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Crimea in the Middle Ages

Author(s) : Kazanski Michel (10/12/2007)
Translation : Makripoulias Christos

For citation: Kazanski Michel, "Crimea in the Middle Ages ",
Encyclopaedia of the Hellenic World, Black Sea
URL: <http://www.ehw.gr/l.aspx?id=11986>

Crimée médiévale   (12/2/2011 v.1) Crimea in the Middle Ages  (12/12/2011 v.1) Κριμαία (Μέσοι χρόνοι) (12/2/2011 v.1) 

1. Crimea in Antiquity

The Crimean peninsula, north of the Black Sea, is divided in the medieval period into three historical and cultural regions: the southern and southeastern mountainous region, the eastern part, representing an island of steppes between the Black and Azov Seas, and the northern and central region, consisting of arid steppes. The region of Crimea is the epicenter of Greek colonization already from the 7th c. BC. The Greek cities are concentrated in two parts of the peninsula, in the eastern, in the region of Cimmerian Bosporus, around the city of Panticapaeum/Bosporus (present-day Kerch) and the Taman peninsula directly across from the eastern part of the Crimea, as well as on the western coast, mainly in the region around the city of Chersonesos (where modern Sevastopol is located). From the 1st c. B.C. the Greek cities north of the Black Sea are engulfed within the Roman Empire’s sphere of power. Cimmerian Bosporus remains a formally autonomous kingdom, at least until the end of the 5th c., while Chersonesos and its region form part of the territory of the Roman Empire. The steppes of Crimea in Antiquity are occupied by Iranic nomads, originally by the Scythians, later by the Sarmatians. The sedentarized Scythians create a kingdom centered on Scythian Neapolis (in the vicinity of the modern city of Simferopol). This kingdom was destroyed by the Sarmatians in the 3rd century. The mountains of the southern coast are originally inhabited by the Tauri and later by a sedentarized population of Iranian stock, sometimes identified with the Alans. Beginning in the third century, groups of Eastern Germanic people settle on the southern coast of the peninsula.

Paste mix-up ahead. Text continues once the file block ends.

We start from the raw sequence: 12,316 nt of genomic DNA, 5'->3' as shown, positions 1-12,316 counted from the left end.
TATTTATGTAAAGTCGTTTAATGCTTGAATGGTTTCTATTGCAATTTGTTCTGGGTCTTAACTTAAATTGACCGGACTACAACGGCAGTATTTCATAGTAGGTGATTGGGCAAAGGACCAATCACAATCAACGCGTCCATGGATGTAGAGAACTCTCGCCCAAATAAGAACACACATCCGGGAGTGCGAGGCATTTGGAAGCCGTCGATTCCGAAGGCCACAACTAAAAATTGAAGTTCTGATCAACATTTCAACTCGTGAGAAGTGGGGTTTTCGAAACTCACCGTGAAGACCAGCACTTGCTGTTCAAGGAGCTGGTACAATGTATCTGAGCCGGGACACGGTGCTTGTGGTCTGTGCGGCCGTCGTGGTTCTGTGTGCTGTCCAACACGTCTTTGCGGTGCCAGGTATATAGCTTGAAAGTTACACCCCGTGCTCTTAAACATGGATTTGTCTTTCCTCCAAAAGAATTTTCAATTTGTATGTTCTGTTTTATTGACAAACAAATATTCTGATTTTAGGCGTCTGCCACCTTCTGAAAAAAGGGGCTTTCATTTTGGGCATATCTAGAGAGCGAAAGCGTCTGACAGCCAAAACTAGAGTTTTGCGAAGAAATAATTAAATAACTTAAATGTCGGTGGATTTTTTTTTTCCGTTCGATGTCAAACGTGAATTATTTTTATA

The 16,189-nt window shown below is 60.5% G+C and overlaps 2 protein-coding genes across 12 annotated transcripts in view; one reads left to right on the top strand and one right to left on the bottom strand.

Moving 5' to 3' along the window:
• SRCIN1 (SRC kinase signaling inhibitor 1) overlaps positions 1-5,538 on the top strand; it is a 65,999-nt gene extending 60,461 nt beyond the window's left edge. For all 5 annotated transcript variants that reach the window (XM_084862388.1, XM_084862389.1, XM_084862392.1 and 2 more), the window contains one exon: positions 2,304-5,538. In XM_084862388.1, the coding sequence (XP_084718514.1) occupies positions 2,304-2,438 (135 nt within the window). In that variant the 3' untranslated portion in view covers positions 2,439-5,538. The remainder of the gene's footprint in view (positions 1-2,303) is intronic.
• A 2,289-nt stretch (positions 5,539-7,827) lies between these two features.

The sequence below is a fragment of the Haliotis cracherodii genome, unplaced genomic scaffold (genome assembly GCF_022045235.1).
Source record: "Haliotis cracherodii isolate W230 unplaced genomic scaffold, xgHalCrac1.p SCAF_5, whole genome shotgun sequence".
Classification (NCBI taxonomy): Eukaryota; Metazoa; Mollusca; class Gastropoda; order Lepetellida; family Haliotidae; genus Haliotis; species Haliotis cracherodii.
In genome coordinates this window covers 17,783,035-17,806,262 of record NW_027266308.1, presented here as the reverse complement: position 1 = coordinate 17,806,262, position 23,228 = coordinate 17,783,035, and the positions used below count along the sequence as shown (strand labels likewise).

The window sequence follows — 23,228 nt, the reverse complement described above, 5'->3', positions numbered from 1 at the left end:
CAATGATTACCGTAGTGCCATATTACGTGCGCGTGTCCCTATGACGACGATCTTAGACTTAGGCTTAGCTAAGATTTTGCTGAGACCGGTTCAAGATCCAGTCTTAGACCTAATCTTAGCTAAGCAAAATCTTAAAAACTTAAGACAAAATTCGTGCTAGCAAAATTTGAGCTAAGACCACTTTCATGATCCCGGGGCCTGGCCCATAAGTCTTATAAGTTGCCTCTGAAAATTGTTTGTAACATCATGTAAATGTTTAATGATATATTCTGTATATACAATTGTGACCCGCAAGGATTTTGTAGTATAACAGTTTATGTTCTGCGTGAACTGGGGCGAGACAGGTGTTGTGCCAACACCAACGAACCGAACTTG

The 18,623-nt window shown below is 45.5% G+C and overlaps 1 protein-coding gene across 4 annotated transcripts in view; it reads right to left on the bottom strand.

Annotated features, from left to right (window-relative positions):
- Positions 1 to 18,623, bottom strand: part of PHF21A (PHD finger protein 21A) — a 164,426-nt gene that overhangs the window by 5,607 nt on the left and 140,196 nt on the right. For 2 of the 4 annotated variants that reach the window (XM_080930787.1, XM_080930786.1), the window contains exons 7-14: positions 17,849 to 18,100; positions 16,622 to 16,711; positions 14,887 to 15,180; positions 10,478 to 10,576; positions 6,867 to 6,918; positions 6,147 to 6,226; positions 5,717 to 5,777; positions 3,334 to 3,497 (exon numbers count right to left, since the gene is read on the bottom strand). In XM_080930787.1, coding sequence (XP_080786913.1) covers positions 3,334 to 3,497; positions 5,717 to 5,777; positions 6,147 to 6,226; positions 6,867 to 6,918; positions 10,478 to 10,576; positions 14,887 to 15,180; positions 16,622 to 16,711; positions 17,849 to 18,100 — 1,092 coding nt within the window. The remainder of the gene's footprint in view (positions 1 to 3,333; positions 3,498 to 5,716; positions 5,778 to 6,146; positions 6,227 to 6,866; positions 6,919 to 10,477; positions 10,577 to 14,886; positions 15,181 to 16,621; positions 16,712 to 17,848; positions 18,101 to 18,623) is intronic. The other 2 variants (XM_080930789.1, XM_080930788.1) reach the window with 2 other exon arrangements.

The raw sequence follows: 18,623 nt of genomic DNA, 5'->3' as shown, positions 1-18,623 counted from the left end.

2. Medieval Crimea

2.1. The early period. Hunnic, Gothic and Byzantine presence in the Crimea